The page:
May 25, 2018
Mid-Maine Latest News | Poll Questions | Farm Bill | Memorial Day | Pigs Buried

Weather forces Florida-bound blimp to land at Pittsfield airport after two days stuck in Lincoln

By Christopher Cousins and Nick Sambides Jr., BDN Staff

PITTSFIELD, Maine — Sure, a blimp probably isn’t the most efficient mode of transportation there is, but for blimp pilot Bret Viets this is getting a little ridiculous.

Limestone, Lincoln, now Pittsfield. Destination: Florida.

“I was hoping to make it to Hartford, Connecticut, tonight,” said Viets on Friday evening at Pittsfield Municipal Airport. “That obviously ain’t going to happen.”

The blimp had been marooned at the Lincoln airport by bad weather since Wednesday, but made a break for it Friday afternoon.

“We just have to look at the weather and see how far we get,” Viets told a Bangor Daily News reporter in Lincoln. The weather forecast didn’t look good over Augusta, so the blimp and its road-based support crew ended the voyage in Pittsfield, which Viets said is one of the shortest hops he has ever flown.

Across the small Pittsfield Municipal Airport runway, there it was in graceful weightlessness, nose tethered to a red-and-white portable tower. Cars lined Peltoma Avenue and onlookers walked into a nearby cemetery or stood at the fence near the tarmac as the airship, with its hulking advertisement for Hangar 1 Vodka, circled overhead.

Jeannette Crommett and her friend followed it here by car from Hartland.

“We first saw it coming from Newport way,” she said. “It’s like we’ve been following it all afternoon.”

Viets, who pilots the blimp for 320 days a year for a company called The Light Ship Group, said he had mixed emotions about his stop in Pittsfield. On one hand, he enjoys the excitement his 128-foot bulbous beauty can cause in small-town Maine (“In New York City there’s always blimps,” he said). On the other hand, every minute on the ground is a quarter- to a half-mile that he’s NOT closer to Florida. The ship will go almost 35 mph on a good day.

“How much headwind can you handle?” asked Caleb Curtis, who runs the airport and pilots small planes himself.

“Right up until we start going backwards,” said Viets.

The blimp’s departure reopened the Lincoln airport to regular air traffic, which it had been closed to since the 128-foot-long, 45-foot-tall airship arrived there Wednesday. While en route to Florida after being assembled and lettered at the Loring Development Authority in Limestone, the blimp diverted to Lincoln because of threatening weather and after one of its ground crew pickup trucks developed a mechanical problem.

The crew had hoped to leave Lincoln on Thursday, but overcast skies ruined that plan, Viets said. The blimp operates best in skies with 1,000-foot ceilings, which were nowhere in evidence in Lincoln or the Bangor region during most of the week.

The dozen ground crew members stayed at a Lincoln hotel, becoming something like celebrities and autographing newspaper pictures of their airship, crew member Frankie Darosa said. That same crew could be in for more of the same in Pittsfield, where they bedded down at the Pittsfield Motor Inn.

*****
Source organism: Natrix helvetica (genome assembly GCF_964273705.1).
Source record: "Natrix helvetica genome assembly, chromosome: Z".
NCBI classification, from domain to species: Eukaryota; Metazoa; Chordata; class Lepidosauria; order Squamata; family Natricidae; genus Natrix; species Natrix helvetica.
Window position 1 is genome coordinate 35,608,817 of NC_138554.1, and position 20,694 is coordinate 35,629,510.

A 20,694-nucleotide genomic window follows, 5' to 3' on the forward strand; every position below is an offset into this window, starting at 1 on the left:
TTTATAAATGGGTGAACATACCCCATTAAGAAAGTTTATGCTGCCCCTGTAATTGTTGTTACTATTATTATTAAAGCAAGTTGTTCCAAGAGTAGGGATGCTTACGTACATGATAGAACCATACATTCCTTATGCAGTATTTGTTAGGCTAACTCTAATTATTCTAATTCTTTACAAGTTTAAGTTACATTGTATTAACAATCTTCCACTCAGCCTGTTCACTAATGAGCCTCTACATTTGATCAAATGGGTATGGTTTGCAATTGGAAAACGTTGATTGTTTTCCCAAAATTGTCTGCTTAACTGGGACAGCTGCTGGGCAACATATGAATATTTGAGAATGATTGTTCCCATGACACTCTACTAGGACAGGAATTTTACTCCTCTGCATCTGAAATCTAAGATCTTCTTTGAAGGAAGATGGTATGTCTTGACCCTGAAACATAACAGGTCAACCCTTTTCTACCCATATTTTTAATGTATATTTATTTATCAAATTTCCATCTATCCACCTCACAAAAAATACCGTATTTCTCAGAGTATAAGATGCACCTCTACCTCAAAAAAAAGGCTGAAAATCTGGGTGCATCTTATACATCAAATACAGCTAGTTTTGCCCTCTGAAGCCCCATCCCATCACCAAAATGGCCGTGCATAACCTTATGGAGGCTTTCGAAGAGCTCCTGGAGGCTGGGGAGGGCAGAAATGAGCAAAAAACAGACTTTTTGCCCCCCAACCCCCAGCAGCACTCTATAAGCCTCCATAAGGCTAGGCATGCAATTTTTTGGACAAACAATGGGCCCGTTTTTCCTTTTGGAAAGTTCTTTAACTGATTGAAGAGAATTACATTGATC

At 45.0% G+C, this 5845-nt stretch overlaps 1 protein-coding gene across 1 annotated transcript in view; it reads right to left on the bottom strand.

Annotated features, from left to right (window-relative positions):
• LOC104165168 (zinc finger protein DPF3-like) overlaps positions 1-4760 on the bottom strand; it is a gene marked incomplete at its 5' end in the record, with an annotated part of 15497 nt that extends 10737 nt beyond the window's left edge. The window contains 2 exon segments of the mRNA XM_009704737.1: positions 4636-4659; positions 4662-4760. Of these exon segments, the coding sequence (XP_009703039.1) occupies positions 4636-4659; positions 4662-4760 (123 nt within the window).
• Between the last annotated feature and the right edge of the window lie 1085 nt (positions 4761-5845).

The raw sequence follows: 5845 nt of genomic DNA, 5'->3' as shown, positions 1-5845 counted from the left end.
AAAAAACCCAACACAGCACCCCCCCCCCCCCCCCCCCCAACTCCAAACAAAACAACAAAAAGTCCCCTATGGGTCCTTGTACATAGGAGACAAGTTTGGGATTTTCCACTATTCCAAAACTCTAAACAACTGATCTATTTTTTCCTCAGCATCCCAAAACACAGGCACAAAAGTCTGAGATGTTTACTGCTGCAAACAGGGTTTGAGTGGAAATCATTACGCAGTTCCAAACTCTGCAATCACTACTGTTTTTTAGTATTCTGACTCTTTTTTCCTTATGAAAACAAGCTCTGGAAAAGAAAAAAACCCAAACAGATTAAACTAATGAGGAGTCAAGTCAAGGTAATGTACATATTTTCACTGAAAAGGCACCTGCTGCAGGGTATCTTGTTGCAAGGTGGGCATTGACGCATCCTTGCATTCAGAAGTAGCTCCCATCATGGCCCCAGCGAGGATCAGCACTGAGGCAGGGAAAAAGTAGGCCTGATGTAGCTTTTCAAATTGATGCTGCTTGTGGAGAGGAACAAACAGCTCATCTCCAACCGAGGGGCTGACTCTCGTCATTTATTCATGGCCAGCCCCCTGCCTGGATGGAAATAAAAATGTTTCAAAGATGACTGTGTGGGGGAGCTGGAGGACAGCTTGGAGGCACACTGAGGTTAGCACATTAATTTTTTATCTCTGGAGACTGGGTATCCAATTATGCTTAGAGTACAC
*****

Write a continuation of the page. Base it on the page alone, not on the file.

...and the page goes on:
In Lincoln, and again in Pittsfield, the blimp essentially became the biggest wind sock the airports likely will ever have, turning on the mast in whatever direction the gusts blew, rising slightly as the wind caught it, making admission to the cockpit dangerous for all but ground crew members, Darosa said.

And even for them, climbing aboard can be a risky business.

“Sometimes it rises so slowly and you don’t even notice,” Darosa said. “You climb aboard [with the cockpit ladder a few feet from the ground] and suddenly you’re 10 or 15 feet up before you know it.”

The letup of the drizzly rain that had pelted the airport for most of Friday and the promise of clearer skies to the south made moving on feasible, Viets said in Lincoln.

Once it gets to Miami, the airship will embark upon a national tour through most of the summer, visiting Richmond, Baltimore, New York City, Boston, Buffalo and the South and Far West before ending its tour in the San Francisco Bay area on Nov. 20. It is promoting Hangar 1 Vodka for the San Francisco-based distillery, which is located in a hangar at the former Alameda Air Force Base.

A second blimp owned by The Light Ship Group — which will advertise Horizon Blue Cross/Blue Shield — is being assembled at the former Loring Air Force Base in Limestone. Viets said it will be taking off in the coming days, but that it might be the last time Mainers see his blimps, despite the fact that Loring has one of the only hangars in the Northeast that’s big enough.

“Why did we start in Loring if we’re going to Florida? I have no idea but we probably won’t do it again,” said Viets. “Logistics, you know?”

Have feedback? Want to know more? Send us ideas for follow-up stories.

You may also like